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My installer is created using PackageMaker. After that I codesigned the installer using the following command.

productsign --sign 'Blah, Inc.' Install.mpkg/ CS/Install.mpkg

This seem to work pretty well and I could see that it is signed using the following command.

pkgutil --check-signature Install.mpkg

Since the certificate is installed on my system in keychain, the installer seem to show a little lock on top right corner. Clicking this opens up the certificate.

If the installer is placed in a system without the certificate installed the lock is no longer seen. However I could still run the command to check for certificate.

1) Is there a graphical way to check for code signing before installing? (I do not want to run command line)

2) I removed a folder from the mpkg file using finder to see if the installer will complain of tampering. But that does not happen. Is there a way the installer can stop install if it is tampered?

3) I also code signed all the binaries in my package (mostly daemons) using xcode's option to use certificate. Again I am able to see the binary as signed, however I do get a message kernel[0]: CODE SIGNING: cs_invalid_page(0x1000): p=224[MyDaemon] clearing CS_VALID.

Googling, I found http://feedback.photoshop.com/photoshop_family/topics/photoshop_13_0_4_x64_how_can_i_get_rid_of_the_could_not_complete_your_request_because_of_a . However I am still not very clear what they are getting at. Could someone help me?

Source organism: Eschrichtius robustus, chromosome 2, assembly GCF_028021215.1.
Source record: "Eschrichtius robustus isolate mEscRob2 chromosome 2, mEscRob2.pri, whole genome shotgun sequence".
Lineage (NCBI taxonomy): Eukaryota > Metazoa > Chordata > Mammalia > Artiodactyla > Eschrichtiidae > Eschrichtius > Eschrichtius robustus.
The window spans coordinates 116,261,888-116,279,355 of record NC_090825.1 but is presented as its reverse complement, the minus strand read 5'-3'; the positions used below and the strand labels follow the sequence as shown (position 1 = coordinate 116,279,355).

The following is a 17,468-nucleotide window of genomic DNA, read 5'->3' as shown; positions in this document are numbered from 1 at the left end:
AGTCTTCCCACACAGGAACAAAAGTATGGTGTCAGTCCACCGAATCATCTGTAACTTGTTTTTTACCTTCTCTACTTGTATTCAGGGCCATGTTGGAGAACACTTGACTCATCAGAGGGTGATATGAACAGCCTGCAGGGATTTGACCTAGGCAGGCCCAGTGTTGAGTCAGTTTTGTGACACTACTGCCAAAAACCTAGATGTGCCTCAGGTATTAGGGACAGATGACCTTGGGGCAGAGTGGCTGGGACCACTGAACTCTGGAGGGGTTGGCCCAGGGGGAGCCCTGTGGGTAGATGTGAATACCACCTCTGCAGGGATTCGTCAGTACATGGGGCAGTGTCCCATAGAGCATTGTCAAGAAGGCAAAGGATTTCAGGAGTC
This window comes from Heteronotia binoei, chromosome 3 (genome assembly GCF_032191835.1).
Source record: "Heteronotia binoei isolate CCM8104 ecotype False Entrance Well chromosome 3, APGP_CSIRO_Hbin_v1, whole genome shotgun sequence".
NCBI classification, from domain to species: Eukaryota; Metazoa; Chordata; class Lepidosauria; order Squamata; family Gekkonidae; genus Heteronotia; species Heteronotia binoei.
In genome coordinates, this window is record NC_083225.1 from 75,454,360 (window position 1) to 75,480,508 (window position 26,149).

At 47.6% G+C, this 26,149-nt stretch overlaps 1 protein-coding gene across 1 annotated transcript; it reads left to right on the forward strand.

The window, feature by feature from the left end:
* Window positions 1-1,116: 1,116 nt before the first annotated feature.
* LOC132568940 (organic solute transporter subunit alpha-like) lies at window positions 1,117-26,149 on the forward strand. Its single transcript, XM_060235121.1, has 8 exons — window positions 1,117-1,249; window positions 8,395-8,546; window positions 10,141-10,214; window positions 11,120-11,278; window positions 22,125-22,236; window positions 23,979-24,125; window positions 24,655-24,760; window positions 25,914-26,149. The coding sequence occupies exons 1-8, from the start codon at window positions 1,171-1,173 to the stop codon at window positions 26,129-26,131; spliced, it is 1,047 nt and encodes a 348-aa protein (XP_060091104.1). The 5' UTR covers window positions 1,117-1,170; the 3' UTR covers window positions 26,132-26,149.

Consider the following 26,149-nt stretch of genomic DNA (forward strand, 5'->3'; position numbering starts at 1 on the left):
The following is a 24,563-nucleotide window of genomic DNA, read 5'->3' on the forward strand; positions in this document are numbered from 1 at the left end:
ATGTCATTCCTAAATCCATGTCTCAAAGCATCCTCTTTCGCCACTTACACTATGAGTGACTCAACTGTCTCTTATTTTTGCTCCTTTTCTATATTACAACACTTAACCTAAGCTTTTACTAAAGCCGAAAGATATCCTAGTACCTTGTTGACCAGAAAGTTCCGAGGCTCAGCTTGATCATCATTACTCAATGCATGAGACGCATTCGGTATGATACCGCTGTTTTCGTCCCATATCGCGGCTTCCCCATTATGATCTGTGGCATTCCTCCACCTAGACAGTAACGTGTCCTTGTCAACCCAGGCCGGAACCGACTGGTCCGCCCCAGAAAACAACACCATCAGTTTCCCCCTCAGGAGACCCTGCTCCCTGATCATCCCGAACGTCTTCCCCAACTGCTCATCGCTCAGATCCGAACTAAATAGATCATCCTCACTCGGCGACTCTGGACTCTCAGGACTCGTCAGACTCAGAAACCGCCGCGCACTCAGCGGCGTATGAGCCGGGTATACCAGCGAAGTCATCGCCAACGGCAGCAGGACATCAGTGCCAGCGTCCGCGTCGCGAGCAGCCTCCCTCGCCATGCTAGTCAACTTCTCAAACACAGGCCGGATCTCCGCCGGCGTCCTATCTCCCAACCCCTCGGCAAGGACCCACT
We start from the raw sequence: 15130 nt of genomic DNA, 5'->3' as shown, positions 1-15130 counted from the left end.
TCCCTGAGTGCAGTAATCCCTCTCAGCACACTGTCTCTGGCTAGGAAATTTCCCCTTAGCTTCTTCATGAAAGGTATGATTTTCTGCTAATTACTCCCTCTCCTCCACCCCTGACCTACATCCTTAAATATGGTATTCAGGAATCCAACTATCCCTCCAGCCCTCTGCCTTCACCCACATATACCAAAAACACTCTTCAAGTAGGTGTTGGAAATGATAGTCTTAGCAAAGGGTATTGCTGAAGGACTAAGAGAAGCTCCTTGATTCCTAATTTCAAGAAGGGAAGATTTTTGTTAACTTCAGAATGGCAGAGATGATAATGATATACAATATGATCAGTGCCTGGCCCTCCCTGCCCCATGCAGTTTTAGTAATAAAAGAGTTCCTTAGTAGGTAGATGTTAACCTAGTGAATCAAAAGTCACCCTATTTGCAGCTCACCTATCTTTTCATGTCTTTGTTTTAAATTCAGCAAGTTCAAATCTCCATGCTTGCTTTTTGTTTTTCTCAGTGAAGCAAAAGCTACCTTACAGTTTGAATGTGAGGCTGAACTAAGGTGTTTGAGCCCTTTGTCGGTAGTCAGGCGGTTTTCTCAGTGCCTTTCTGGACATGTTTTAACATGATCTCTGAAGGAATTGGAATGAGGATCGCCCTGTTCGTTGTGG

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2 Answers

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You can sign only flat packages. Your package has extension .mpkg which I believe is the older bundle format. Make sure you are using flat packages if you want to sign them.

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FYI, I found that you can sign the .mpkg and have it work. –  hoss Feb 4 at 22:34
    
I am using packages. I tried flattening some time ago, and I thought it didn't allow plug-ins, I'll have to try again. –  hoss Feb 9 at 21:28
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You can sign .mpkg packages but you must sign it with the Developer ID Application cert and not the Developer ID Installer cert.

When you sign the .mpkg you get a number a warnings that the inner packages must be signed but the signing seems to be valid with or without the inner .pkg signed.

I have tested that modifying an internal .pkg causes the .mpkg to fail the Gatekeeper check Broken Installer

So for the each internal .pkg files you should:

sudo productsign --sign "<Developer ID Installer: Cert>" "<source.mpkg>/Contents/Packages/<source.pkg>" "<destination.mpkg>/Contents/Packages/<source.pkg>"

for then for the .mpkg do:

sudo productsign --sign "<Developer ID Application: Cert>" "<Source .mpkg>" "<Destination .mpkg>"
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Makes sense. Anyways I moved to flat packages. I think that is better. –  user2085689 Feb 7 at 3:31
    
I couldn't flatten it because I had plug-ins; but yes it's easier to flatten if you can. –  hoss Feb 7 at 3:55
    
Thats odd, I have a plugin too. I assume the plugin used to insert extra steps in the install process. I could flatten it even with plugin. Try using Packages (s.sudre.free.fr/Software/Packages/about.html) instead of PackageMaker. This allows you to flatten it even with plugin. –  user2085689 Feb 9 at 21:25
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